Math, for many students, can be a major hurdle to jump in a University setting.

Every semester I have at least one student that is struggling ask me how to be successful. Every semester I give them the following tips. Every student that followed these principles was successful in the course. Those students who have not followed the tips very often do fail.

Let’s get a few things out of the way first:

- Math is hard.
- I don’t like math.
- I can’t do math.
- What am I ever going to use this for?

The list goes on and on. I’ve been teaching math for over 20 years now and I’ve pretty much heard it all. I’ll even agree with that math can be difficult at times. The problem is that without math, there really isn’t anything left: No video games, no TV, no cell phones, no cars, no houses, etc. You can’t even grow food without being aware of calendar cycles. If we all wake up tomorrow and no one can do any math, our civilization crumbles to dust within a week. The point here is that we not only need math, but we need a society that is fairly competent at it.

Over the previous decade I have noticed a disturbing trend. A large number of students coming to college are unprepared for college level mathematics and many are unsuccessful in courses that they do take. For several years, I have monitored student study habits trying to understand why so many are not successful. One of the major problems is that a large proportion of the students coming in don’t seem to know how to study for a math class. I would like to share some tips for success that I give my students each semester.

**Plan to Spend a Lot of Time on the Course**

Math is a time intensive discipline. In order to master the concepts it is going to take a lot of time. Look at your schedule. If you don’t have at least an hour or two five days a weeks to spend on the course outside of class, then your chances of being successful are extremely low. If you are working too many hours or if your schedule is too busy, you might consider putting your math off a semester. There is little point in taking the class if you won’t have a significant amount of time spend on it.

*Spread it Out*

A lot of students assume that they can just cram the night or morning before a quiz or a test and do fine. That method does not work in a math class. You might get a decent score on the quiz or the test, but there is a big problem. All the topics in a math class are highly integrated. That means you can’t understand the new material unless you have mastered everything that came before. Cramming the night before might let you get through the test the next day, but you won’t remember the material next week. The new material is going to look foreign because you don’t have the knowledge from the previous sections.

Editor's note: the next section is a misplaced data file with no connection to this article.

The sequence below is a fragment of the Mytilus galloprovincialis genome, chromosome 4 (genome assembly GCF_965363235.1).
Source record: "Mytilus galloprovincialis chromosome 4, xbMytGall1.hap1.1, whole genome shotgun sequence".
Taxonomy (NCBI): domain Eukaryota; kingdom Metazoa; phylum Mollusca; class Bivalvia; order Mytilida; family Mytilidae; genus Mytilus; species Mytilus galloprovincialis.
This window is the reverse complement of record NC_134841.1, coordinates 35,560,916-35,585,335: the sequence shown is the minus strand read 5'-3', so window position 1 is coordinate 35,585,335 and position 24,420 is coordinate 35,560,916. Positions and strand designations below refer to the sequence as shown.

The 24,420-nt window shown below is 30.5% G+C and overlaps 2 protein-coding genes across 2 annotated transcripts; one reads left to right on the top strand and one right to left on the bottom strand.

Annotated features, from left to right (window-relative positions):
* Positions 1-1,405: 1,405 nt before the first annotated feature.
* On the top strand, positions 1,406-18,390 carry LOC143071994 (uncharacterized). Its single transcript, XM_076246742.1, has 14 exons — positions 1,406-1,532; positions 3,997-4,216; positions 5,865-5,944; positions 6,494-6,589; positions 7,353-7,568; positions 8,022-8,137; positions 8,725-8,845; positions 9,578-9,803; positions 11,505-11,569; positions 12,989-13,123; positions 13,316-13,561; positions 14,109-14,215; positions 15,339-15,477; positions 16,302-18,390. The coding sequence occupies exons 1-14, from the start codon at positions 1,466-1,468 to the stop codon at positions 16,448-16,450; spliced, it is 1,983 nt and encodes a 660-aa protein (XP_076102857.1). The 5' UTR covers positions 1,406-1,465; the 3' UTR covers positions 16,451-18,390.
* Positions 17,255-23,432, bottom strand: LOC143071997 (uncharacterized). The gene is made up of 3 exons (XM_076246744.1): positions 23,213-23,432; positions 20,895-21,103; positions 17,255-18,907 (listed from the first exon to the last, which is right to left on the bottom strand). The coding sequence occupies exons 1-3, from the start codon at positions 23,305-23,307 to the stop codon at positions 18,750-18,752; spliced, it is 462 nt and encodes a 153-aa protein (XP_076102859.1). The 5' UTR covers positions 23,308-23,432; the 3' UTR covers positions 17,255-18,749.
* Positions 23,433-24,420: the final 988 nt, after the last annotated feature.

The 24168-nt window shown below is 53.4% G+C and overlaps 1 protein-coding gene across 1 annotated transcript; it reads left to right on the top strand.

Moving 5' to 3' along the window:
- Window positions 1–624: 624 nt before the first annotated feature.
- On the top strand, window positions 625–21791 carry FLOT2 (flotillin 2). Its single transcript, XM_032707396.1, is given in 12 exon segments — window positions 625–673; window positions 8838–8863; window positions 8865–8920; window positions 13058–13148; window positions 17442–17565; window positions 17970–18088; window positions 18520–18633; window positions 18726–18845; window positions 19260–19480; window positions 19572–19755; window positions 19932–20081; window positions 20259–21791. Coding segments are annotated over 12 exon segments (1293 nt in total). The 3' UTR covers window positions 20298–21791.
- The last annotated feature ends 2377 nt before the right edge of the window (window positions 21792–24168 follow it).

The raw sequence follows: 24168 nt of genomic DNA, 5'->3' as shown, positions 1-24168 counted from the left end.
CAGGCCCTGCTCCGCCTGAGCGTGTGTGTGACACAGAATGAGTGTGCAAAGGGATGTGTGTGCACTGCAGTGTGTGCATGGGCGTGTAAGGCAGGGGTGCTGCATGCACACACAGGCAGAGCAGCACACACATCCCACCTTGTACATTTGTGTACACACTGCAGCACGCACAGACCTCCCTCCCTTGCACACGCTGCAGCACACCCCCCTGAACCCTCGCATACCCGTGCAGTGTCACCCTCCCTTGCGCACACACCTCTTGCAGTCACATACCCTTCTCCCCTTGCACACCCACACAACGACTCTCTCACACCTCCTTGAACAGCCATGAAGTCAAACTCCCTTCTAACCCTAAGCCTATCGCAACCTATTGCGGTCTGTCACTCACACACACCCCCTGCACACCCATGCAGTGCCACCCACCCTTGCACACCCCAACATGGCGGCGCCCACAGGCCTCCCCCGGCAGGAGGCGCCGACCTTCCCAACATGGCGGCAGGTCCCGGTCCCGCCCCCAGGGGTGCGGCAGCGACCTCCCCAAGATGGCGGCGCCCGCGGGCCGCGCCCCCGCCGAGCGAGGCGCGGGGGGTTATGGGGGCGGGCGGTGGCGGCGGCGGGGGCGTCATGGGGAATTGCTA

Think of math like a sport. If you have a big game coming up in two weeks, you don’t wait to practice until the night before. You practice every day up until the game. You need to study the material over several days each week in smaller bites. If you master the material in smaller pieces over several days, the information will make it to your long term memory. It will be there when you start the next topic. The more often you practice, the better you will do when it counts.

Never study for more than one hour without a break. The mind can only take so much. It needs time to process the information and store it in your long term memory. The breaks after each hour give your mind the time it needs to store the information.

*Don’t Wait to Get Help*

If you are stuck on a homework problem for more than 5 minutes without a clue how to start it, go ask somebody for help or reread the section in the book. Once you get frustrated, it becomes easier to just quit and there is no point in banging your head against a wall if you don’t know how to even start the problem.

Your goal is to master each and every topic covered in class. If you are having difficulty understanding a topic, don’t wait. Go get help as soon as you can. In most cases, you won’t be able to move on to the next topic until you have mastered the current one. Once you are two or more weeks behind, it becomes extremely difficult to recover.

There are tons of resources available to help you:

- Go see the instructor during his or her office hours
- Go to the Student Success Center for tutoring
- Use the help functions in the MyMathLab program
- You can even watch lecture videos at the Khan Academy www.khanacademy.org

There is help available 24/7 and you don’t have to wait.

* Get a New Attitude*

If you go into a class thinking that you hate it, you are no good at it, and that you are probably going to fail then all these things will most certainly come true. What do you think would happen if a sports team went into a big game with the same attitude?

You need to start fresh. Forget about all your unpleasant past experiences in math. That is the past. You don’t have to be a genius to be successful in a math class. You only have to work hard and get help when you are stuck. Decide for yourself that this time is going to be different. This time you are going to work so hard that there is no way you can fail.

If you have students that come ask you what to do about their math class, please feel free to share these tips with them.

— Dr. Kerry Johnson

Professor, Mathematics